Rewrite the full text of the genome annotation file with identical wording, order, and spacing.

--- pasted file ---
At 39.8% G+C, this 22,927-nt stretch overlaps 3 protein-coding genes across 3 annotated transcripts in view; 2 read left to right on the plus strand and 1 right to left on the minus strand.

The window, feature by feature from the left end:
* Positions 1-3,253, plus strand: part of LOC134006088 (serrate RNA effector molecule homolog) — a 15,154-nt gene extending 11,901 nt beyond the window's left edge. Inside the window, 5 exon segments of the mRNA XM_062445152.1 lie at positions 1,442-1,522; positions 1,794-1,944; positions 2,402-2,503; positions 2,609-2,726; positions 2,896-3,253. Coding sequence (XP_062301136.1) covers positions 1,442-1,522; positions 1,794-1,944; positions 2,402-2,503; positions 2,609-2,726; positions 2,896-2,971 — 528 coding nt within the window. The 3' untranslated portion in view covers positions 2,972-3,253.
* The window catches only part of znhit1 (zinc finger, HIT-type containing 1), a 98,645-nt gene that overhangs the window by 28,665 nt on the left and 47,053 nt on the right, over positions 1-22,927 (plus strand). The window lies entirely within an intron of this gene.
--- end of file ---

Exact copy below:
At 39.8% G+C, this 22,927-nt stretch overlaps 3 protein-coding genes across 3 annotated transcripts in view; 2 read left to right on the plus strand and 1 right to left on the minus strand.

The window, feature by feature from the left end:
* Positions 1-3,253, plus strand: part of LOC134006088 (serrate RNA effector molecule homolog) — a 15,154-nt gene extending 11,901 nt beyond the window's left edge. Inside the window, 5 exon segments of the mRNA XM_062445152.1 lie at positions 1,442-1,522; positions 1,794-1,944; positions 2,402-2,503; positions 2,609-2,726; positions 2,896-3,253. Coding sequence (XP_062301136.1) covers positions 1,442-1,522; positions 1,794-1,944; positions 2,402-2,503; positions 2,609-2,726; positions 2,896-2,971 — 528 coding nt within the window. The 3' untranslated portion in view covers positions 2,972-3,253.
* The window catches only part of znhit1 (zinc finger, HIT-type containing 1), a 98,645-nt gene that overhangs the window by 28,665 nt on the left and 47,053 nt on the right, over positions 1-22,927 (plus strand). The window lies entirely within an intron of this gene.